Stumped by the system
25 August, 2015
Survey reveals barriers to young people sorting out their everyday problems
Youth Access has published findings from the Big Advice Survey* relating to young people’s legal capability and their use of technology when seeking information and advice about everyday social welfare issues (e.g. relating to benefits, debt, housing or employment).
- 52% of young people said they did not feel confident about sorting out their problems themselves.
- The most common barriers to dealing with problems cited by young people were knowing how the system works, dealing with staff or authorities face to face and handling paperwork and forms.
- Young people were half as likely as other respondents to have ever contacted an advice agency such as a CAB for advice.
- Young people’s reasons for not seeking advice tended to relate to difficulties knowing where to start with the whole process or a lack of awareness that getting advice might be a helpful course of action.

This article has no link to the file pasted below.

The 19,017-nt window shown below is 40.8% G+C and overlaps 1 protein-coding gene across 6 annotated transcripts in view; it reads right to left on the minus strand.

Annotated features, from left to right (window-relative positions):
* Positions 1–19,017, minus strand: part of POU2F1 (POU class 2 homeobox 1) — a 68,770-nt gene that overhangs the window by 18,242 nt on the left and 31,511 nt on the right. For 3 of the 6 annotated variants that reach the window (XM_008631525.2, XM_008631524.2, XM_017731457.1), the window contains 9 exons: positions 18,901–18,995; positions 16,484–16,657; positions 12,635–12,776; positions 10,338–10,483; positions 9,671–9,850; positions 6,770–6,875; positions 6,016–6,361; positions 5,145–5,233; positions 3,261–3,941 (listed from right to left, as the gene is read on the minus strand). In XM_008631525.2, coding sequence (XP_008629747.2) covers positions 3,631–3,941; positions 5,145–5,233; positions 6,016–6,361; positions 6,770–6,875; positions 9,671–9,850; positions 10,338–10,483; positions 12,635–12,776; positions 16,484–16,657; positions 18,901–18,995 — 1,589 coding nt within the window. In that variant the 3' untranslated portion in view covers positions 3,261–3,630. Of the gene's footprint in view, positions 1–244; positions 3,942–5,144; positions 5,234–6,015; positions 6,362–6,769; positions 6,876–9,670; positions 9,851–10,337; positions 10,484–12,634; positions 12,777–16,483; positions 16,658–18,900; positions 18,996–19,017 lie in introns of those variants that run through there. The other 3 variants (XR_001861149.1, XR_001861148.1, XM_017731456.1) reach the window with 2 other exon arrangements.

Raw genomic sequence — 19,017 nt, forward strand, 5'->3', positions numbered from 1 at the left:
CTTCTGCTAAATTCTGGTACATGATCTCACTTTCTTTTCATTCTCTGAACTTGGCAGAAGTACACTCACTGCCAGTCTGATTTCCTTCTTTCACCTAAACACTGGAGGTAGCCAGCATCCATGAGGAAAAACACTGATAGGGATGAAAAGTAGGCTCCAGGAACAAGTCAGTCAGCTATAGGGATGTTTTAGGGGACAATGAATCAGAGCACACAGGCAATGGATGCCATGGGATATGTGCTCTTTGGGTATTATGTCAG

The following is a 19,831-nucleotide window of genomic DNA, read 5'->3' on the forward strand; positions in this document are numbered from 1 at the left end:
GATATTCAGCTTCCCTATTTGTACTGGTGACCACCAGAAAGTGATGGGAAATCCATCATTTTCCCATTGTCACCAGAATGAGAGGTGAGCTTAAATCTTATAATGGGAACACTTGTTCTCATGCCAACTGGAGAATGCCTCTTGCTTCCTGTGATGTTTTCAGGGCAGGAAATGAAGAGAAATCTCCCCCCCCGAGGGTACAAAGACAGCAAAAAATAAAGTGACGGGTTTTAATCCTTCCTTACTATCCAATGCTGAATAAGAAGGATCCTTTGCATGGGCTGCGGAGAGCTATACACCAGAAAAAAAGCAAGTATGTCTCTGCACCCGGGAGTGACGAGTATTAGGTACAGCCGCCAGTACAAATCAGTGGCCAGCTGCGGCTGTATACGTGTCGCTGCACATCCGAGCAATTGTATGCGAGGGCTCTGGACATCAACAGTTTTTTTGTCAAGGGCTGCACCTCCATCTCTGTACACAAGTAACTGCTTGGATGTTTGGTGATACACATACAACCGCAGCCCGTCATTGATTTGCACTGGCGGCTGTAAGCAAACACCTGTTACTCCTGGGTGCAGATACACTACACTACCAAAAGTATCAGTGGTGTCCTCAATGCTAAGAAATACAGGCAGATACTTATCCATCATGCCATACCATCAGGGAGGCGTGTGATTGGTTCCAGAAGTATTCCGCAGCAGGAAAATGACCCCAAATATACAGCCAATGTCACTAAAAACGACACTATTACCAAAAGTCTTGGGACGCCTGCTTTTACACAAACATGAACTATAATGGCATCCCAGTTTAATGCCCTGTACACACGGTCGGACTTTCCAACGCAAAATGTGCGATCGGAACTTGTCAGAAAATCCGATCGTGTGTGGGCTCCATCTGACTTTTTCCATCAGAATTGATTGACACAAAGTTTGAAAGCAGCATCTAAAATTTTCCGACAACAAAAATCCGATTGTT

Use of technology
- Whereas older adults were most likely to access the Internet via a laptop or PC at home, young people’s most likely methods of access were via mobile phones, smartphones or tablets.
- Most young people felt confident in their ability to use the Internet to look for information to help deal with a problem.
- However, 23% of young people said that using email and online services was a potential barrier for them when thinking about how to deal with a problem.
- Ringing up the agency or visiting in person were more popular methods of contacting an advice agency than through use of technology.
Further details are set out in our short report (PDF)
Get the data (Excel)
These findings should be read in conjunction with other, extensive evidence we have published on young people’s advice needs and advice-seeking behaviour over the last decade. Go to our advice publications page
Email email@example.com for further information.
*The Big Advice Survey was a national survey of the general public undertaken by Wandsworth Citizens Advice Bureau as part of a project funded under the Big Lottery’s Advice Services Transition Fund and set out to gather data about the everyday problems people experience in their lives and how they deal with them. A total of 3,113 people responded, including 110 young people aged between 16 and 24.
Read further information about the Big Advice Survey.